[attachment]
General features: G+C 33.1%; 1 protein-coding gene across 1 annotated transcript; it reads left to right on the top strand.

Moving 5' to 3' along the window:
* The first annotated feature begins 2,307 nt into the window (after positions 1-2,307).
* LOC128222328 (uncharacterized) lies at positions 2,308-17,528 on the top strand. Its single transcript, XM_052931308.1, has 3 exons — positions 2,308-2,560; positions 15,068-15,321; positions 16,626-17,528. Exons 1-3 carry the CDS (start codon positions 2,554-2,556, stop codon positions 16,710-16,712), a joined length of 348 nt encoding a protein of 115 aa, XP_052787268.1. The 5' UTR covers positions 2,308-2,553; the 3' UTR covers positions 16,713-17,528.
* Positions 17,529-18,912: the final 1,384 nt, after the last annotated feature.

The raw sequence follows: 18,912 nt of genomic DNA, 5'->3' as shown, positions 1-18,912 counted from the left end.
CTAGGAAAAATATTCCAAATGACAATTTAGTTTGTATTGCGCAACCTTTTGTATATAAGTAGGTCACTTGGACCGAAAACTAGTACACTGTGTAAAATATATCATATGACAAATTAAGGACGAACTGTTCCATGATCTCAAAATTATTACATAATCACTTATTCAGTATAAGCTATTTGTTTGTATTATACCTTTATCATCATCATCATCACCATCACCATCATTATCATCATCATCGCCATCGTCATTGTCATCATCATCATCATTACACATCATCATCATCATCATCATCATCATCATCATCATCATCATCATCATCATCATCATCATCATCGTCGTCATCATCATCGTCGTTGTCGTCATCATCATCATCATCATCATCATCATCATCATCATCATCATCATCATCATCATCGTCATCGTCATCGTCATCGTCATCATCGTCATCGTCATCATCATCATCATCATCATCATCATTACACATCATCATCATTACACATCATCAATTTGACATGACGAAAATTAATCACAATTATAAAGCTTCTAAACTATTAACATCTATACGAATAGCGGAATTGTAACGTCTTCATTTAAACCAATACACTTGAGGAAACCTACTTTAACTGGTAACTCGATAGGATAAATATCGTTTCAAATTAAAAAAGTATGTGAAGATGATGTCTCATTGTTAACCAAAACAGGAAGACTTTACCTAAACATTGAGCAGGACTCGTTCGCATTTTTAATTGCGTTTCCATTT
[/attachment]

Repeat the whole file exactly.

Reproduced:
General features: G+C 33.1%; 1 protein-coding gene across 1 annotated transcript; it reads left to right on the top strand.

Moving 5' to 3' along the window:
* The first annotated feature begins 2,307 nt into the window (after positions 1-2,307).
* LOC128222328 (uncharacterized) lies at positions 2,308-17,528 on the top strand. Its single transcript, XM_052931308.1, has 3 exons — positions 2,308-2,560; positions 15,068-15,321; positions 16,626-17,528. Exons 1-3 carry the CDS (start codon positions 2,554-2,556, stop codon positions 16,710-16,712), a joined length of 348 nt encoding a protein of 115 aa, XP_052787268.1. The 5' UTR covers positions 2,308-2,553; the 3' UTR covers positions 16,713-17,528.
* Positions 17,529-18,912: the final 1,384 nt, after the last annotated feature.

The raw sequence follows: 18,912 nt of genomic DNA, 5'->3' as shown, positions 1-18,912 counted from the left end.
CTAGGAAAAATATTCCAAATGACAATTTAGTTTGTATTGCGCAACCTTTTGTATATAAGTAGGTCACTTGGACCGAAAACTAGTACACTGTGTAAAATATATCATATGACAAATTAAGGACGAACTGTTCCATGATCTCAAAATTATTACATAATCACTTATTCAGTATAAGCTATTTGTTTGTATTATACCTTTATCATCATCATCATCACCATCACCATCATTATCATCATCATCGCCATCGTCATTGTCATCATCATCATCATTACACATCATCATCATCATCATCATCATCATCATCATCATCATCATCATCATCATCATCATCATCATCGTCGTCATCATCATCGTCGTTGTCGTCATCATCATCATCATCATCATCATCATCATCATCATCATCATCATCATCATCATCGTCATCGTCATCGTCATCGTCATCATCGTCATCGTCATCATCATCATCATCATCATCATCATTACACATCATCATCATTACACATCATCAATTTGACATGACGAAAATTAATCACAATTATAAAGCTTCTAAACTATTAACATCTATACGAATAGCGGAATTGTAACGTCTTCATTTAAACCAATACACTTGAGGAAACCTACTTTAACTGGTAACTCGATAGGATAAATATCGTTTCAAATTAAAAAAGTATGTGAAGATGATGTCTCATTGTTAACCAAAACAGGAAGACTTTACCTAAACATTGAGCAGGACTCGTTCGCATTTTTAATTGCGTTTCCATTT